They did all this and stuck to budget but towards the end of the project Peter realised, he could put an extra bedroom in the attic, and with their two kids it just seemed an obvious thing to do. Suddenly they were discovering what the process of design is. Financially their story was inspiring, the finished house ended up costing almost half as much as it would cost to buy something similar in the area.
Which houses stand out for you and how they were constructed?
It’s really hard for me to disassociate people and their stories from the building. For example, there’s the story of Lynn (pictured) and her house, which is sort of raw with problems. She experienced a great deal of bad luck and it’s very hard not to feel sorry for her, but she emerges in the series with a very beautiful building. It’s one of my favourite buildings, because it’s so eccentric.
Tell us about the eco hemp house
The material, Hempcrete, isn’t common, but it’s certainly earned its pedigree in the UK. It’s a mixture of hemp, which is the stuff they use on the floor of equestrian arenas and is like finely chipped bark and lime. When mixed with water and lime it forms a kind of eco concrete, the texture of horse poo, which you stuff in-between shuttering. The entire house is built from this stuff – it’s highly insulating, structurally sound, has high thermal mass and locks carbon into a building.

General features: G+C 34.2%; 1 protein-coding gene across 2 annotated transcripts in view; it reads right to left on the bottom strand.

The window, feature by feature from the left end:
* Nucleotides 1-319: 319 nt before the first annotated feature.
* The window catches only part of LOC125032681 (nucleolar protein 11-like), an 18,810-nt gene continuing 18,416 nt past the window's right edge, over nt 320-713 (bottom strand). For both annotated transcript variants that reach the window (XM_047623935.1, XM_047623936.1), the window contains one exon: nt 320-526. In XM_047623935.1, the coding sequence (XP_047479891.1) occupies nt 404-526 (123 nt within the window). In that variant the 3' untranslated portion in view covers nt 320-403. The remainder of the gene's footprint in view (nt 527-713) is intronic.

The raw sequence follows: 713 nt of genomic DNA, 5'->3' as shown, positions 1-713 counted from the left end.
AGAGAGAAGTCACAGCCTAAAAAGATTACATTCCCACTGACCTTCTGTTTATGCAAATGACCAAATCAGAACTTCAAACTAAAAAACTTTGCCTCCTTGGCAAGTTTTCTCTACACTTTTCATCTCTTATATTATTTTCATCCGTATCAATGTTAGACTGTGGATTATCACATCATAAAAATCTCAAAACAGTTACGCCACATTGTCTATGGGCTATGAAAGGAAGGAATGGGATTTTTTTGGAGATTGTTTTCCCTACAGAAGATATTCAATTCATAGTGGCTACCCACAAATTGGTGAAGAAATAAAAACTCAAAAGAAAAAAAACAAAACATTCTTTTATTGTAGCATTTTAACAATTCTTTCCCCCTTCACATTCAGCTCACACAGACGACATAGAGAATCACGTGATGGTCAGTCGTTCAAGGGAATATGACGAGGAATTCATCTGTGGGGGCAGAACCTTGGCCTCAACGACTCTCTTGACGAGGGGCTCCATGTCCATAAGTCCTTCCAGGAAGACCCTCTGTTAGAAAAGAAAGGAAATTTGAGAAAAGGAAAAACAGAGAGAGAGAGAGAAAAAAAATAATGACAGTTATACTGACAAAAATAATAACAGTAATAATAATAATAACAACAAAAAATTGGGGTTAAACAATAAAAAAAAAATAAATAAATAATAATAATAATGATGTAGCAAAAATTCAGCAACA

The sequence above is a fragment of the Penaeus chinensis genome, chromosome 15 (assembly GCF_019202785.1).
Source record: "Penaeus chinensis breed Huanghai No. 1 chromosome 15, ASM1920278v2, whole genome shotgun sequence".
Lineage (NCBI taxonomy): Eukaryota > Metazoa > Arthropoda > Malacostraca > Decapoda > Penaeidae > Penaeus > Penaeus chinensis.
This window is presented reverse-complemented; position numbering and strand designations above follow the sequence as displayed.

Paul and Blanka slogged and crafted most of this house with their bare hands, occasionally with the help of friends and family. When things got really tough, the street lent a hand too, so it’s been very collaborative at times. It’s a house built from friendship really and has a very cool vibe about it. It’s also a beautifully crafted building and a house jam-packed with some very cutting-edge eco-gadgetry which I was fascinated by.
Why do you think Self Build can be so tough emotionally?
I think it’s because our relationships are defined in many ways, both emotionally and structurally. Relationships are sometimes defined with ambitions and dreams, and so to dream of a home together is a huge thing.
Some of the younger couples on the project have moving stories, for example Jack and Hannah, who worked so hard and lived with his Mum to save money on rent.
I think what you realise is just as the dream and the hope of that new home is so very strong it can be a very disconcerting experience when you’re living between houses, in a sort of limbo. It’s all a reminder of how home for us is a very powerful idea.
In terms of it being physically tough, Terry on plot 1 lost a huge amount of weight through self-building and overcame his diabetes. I saw Paul on plot 4 morph from a human rights lawyer into a builder and I witnessed Lynn, who’s 63, lugging huge blocks around on the hottest day of the year.
What challenges did the pioneers face?
Although the planning process was streamlined, they still had to deal with the planners, local council, and building control. This is before they even started building. It was a long list. No one has ever said self-build is easy.